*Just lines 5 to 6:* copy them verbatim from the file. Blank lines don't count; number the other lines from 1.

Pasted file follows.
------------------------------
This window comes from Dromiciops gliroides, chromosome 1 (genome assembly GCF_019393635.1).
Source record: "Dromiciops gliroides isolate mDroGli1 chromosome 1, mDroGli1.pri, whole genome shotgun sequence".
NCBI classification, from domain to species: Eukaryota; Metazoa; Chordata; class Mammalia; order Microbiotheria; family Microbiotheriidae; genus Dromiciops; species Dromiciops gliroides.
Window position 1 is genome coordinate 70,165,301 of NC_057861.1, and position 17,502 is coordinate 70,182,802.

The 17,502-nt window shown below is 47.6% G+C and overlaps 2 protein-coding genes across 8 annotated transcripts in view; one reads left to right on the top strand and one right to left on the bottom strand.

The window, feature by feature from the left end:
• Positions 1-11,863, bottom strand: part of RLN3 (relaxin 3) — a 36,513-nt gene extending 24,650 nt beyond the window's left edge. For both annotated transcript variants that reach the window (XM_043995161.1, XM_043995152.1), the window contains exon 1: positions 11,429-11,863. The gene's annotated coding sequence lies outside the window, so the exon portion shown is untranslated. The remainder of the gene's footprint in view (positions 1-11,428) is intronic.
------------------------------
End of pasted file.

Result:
The 17,502-nt window shown below is 47.6% G+C and overlaps 2 protein-coding genes across 8 annotated transcripts in view; one reads left to right on the top strand and one right to left on the bottom strand.

The window, feature by feature from the left end: